Alexa co-creator: Digital world forgot importance of real dialogue

"We got obsessed with the interface as opposed to how we use technology to really connect and understand the consumer," said Alex Spinelli, who now serves as LivePerson chief technology officer.

July 12, 2019 04:34
3 minute read.
Alex Spinelli, LivePerson CTO and former global head of Alexa for Amazon

Alex Spinelli, LivePerson CTO and former global head of Alexa for Amazon. (photo credit: PR)


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Obsessions with swiping, tapping and shiny glass surfaces have led enterprises to forget the importance of truly understanding and building a real dialogue with their customers.

That is the strong verdict of Alex Spinelli, LivePerson’s chief technology officer and former global head of virtual assistant Alexa for Amazon.

“We argue that the experiences that we’ve built don’t work, and is one of the key causes for big businesses dying faster than ever before,” Spinelli told The Jerusalem Post at LivePerson’s Tel Aviv office.

“We got obsessed with the interface as opposed to how we use technology to really connect and understand the consumer.”

Approximately 60 big businesses that were listed in the Fortune 500 in 1955 remain there today, with Spinelli blaming the fall of many enterprises on excessive emphasis on interfaces and building digital experiences that don’t work.

Having held senior technology leadership positions at several major global companies prior to joining Amazon and LivePerson last year, Spinelli doesn’t absolve himself of all blame either.

“We have put proxies in the way of having real dialogues and conversations with the consumer, such as interactive voice response (IVR) technology, phone tree software systems and search and browse,” he said.

“There is a much better way to exchange information. Dialogue and conversations are how we build confidence and relationships as humans, and personalize the discussion.”

Significant advances in mathematics, artificial intelligence and natural-language understanding in the framework of the so-called Fourth Industrial Revolution, or Industry 4.0, are now breaking down technological barriers that previously prevented human-to-human dialogue at such a scale.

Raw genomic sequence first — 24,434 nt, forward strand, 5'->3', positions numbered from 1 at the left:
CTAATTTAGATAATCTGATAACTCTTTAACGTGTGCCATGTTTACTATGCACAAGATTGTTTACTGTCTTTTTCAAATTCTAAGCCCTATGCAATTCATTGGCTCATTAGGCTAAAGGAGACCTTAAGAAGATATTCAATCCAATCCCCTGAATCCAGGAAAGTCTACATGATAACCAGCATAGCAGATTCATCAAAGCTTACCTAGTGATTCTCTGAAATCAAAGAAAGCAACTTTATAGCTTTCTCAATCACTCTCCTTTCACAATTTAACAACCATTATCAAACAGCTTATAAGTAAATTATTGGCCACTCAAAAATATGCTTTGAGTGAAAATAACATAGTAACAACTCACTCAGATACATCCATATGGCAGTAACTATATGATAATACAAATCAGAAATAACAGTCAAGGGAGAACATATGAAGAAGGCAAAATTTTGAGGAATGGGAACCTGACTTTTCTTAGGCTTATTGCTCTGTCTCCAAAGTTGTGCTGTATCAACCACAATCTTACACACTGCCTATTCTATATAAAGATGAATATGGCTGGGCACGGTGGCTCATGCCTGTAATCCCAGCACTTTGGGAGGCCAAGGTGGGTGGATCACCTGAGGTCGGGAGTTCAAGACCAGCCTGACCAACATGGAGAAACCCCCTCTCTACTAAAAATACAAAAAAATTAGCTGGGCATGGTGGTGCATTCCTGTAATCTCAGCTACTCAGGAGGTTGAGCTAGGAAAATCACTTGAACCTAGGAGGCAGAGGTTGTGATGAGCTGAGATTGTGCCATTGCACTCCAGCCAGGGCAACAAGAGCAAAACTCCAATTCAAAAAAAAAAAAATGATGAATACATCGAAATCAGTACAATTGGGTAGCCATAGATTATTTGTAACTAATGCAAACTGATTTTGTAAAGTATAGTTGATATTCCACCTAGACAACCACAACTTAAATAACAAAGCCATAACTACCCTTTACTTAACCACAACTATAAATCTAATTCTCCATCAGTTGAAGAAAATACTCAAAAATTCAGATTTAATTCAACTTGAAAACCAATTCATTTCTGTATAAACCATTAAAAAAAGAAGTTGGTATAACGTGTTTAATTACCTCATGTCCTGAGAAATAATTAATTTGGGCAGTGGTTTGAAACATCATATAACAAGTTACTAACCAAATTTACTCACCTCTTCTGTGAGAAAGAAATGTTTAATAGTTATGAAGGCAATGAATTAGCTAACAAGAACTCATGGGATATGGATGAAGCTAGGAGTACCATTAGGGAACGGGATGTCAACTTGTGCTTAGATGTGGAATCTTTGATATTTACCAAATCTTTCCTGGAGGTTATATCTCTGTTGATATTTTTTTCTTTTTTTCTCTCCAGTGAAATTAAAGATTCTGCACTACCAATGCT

“We will be doing more and more with artificial intelligence, but we don’t feel it’s the goal to replace people with technology,” Spinelli explained.

“The simple, repetitive tasks will be given to machines, helping humans really dig into the challenging problems and relationship-building.”

Spinelli is now responsible for leading the technology organization and overseeing all global R&D for LivePerson, a New York City-based company developing conversational commerce solutions based on artificial intelligence for major brands.

LivePerson employs more than 325 employees at its Tel Aviv and Ra’anana R&D centers, leading much of the company’s technology and intelligence data developments.

The company’s AI-powered chat-bots foster engagement with consumers via the most popular messaging channels, including SMS, Facebook Messenger, Whatsapp and Apple Business Chat.

“When you hear about chat-bots, the name is almost minimizing what the industry is talking about nowadays,” said Spinelli.

“We’re really talking about artificial intelligence-powered business, hyper-perzonalization, deeply integrating with enterprises and engaging with consumers to build relationships and dialogue.”

While Spinelli is yet to see any technological limitations to potential artificial intelligence applications, he does cite existing issues regarding consumer confidence.

The first step to increasing consumer confidence in artificial intelligence, he says, is transparency. Bots need to identify themselves and also offer an “escape hatch” to a human where complex problems are involved.

“Humans will be good at understanding complex problems for quite a while, but machines are already much better at things like matching patterns,” he explained.

Standards, guidelines and best practices are also necessary, he added, to allocate liability and traceability when errors are made by artificial intelligence, and to ensure the creation of unbiased systems.

Reflecting biases in society, human training of artificial intelligence systems with bad data can lead to discriminatory algorithms based on race, gender or other attributes.

“We need to hit these issues head on, talk about them and bring people together to put the right regulations in place,” Spinelli said.

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